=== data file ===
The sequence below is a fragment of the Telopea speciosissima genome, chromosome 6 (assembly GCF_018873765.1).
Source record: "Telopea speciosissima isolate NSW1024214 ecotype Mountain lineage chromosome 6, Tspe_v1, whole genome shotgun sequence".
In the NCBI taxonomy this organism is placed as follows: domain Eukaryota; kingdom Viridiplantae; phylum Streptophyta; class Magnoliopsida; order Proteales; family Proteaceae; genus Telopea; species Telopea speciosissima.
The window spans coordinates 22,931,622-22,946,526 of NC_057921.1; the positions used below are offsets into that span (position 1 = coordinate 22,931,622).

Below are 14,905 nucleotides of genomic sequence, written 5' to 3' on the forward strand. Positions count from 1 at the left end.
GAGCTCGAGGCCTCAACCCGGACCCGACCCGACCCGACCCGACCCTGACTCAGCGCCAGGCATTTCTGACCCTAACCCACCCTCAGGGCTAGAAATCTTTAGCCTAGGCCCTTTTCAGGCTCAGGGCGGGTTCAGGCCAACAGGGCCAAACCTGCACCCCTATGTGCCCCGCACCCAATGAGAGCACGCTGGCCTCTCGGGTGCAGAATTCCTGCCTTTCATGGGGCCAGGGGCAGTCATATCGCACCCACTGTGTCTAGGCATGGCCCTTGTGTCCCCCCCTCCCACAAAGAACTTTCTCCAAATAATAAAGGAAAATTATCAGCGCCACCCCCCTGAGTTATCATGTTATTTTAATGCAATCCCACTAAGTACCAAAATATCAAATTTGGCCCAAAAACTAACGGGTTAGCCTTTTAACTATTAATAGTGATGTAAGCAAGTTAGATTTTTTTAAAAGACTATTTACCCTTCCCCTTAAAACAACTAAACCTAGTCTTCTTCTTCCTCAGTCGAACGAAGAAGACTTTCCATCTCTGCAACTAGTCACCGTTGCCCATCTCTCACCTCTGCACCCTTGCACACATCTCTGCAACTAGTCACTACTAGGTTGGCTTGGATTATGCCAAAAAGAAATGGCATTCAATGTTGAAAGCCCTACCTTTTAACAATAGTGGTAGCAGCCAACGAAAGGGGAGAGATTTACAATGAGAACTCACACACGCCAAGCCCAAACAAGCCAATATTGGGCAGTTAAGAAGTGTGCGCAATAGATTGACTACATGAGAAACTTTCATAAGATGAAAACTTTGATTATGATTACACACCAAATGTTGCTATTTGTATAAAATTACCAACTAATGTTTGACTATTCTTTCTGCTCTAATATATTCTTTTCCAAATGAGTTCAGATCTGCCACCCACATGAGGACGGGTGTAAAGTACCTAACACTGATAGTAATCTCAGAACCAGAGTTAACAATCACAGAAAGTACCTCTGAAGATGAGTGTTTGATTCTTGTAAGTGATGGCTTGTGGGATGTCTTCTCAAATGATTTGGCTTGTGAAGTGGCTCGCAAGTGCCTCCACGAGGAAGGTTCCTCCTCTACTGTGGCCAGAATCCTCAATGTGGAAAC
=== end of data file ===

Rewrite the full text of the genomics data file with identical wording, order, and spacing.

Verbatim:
The sequence below is a fragment of the Telopea speciosissima genome, chromosome 6 (assembly GCF_018873765.1).
Source record: "Telopea speciosissima isolate NSW1024214 ecotype Mountain lineage chromosome 6, Tspe_v1, whole genome shotgun sequence".
In the NCBI taxonomy this organism is placed as follows: domain Eukaryota; kingdom Viridiplantae; phylum Streptophyta; class Magnoliopsida; order Proteales; family Proteaceae; genus Telopea; species Telopea speciosissima.
The window spans coordinates 22,931,622-22,946,526 of NC_057921.1; the positions used below are offsets into that span (position 1 = coordinate 22,931,622).

Below are 14,905 nucleotides of genomic sequence, written 5' to 3' on the forward strand. Positions count from 1 at the left end.
GAGCTCGAGGCCTCAACCCGGACCCGACCCGACCCGACCCGACCCTGACTCAGCGCCAGGCATTTCTGACCCTAACCCACCCTCAGGGCTAGAAATCTTTAGCCTAGGCCCTTTTCAGGCTCAGGGCGGGTTCAGGCCAACAGGGCCAAACCTGCACCCCTATGTGCCCCGCACCCAATGAGAGCACGCTGGCCTCTCGGGTGCAGAATTCCTGCCTTTCATGGGGCCAGGGGCAGTCATATCGCACCCACTGTGTCTAGGCATGGCCCTTGTGTCCCCCCCTCCCACAAAGAACTTTCTCCAAATAATAAAGGAAAATTATCAGCGCCACCCCCCTGAGTTATCATGTTATTTTAATGCAATCCCACTAAGTACCAAAATATCAAATTTGGCCCAAAAACTAACGGGTTAGCCTTTTAACTATTAATAGTGATGTAAGCAAGTTAGATTTTTTTAAAAGACTATTTACCCTTCCCCTTAAAACAACTAAACCTAGTCTTCTTCTTCCTCAGTCGAACGAAGAAGACTTTCCATCTCTGCAACTAGTCACCGTTGCCCATCTCTCACCTCTGCACCCTTGCACACATCTCTGCAACTAGTCACTACTAGGTTGGCTTGGATTATGCCAAAAAGAAATGGCATTCAATGTTGAAAGCCCTACCTTTTAACAATAGTGGTAGCAGCCAACGAAAGGGGAGAGATTTACAATGAGAACTCACACACGCCAAGCCCAAACAAGCCAATATTGGGCAGTTAAGAAGTGTGCGCAATAGATTGACTACATGAGAAACTTTCATAAGATGAAAACTTTGATTATGATTACACACCAAATGTTGCTATTTGTATAAAATTACCAACTAATGTTTGACTATTCTTTCTGCTCTAATATATTCTTTTCCAAATGAGTTCAGATCTGCCACCCACATGAGGACGGGTGTAAAGTACCTAACACTGATAGTAATCTCAGAACCAGAGTTAACAATCACAGAAAGTACCTCTGAAGATGAGTGTTTGATTCTTGTAAGTGATGGCTTGTGGGATGTCTTCTCAAATGATTTGGCTTGTGAAGTGGCTCGCAAGTGCCTCCACGAGGAAGGTTCCTCCTCTACTGTGGCCAGAATCCTCAATGTGGAAAC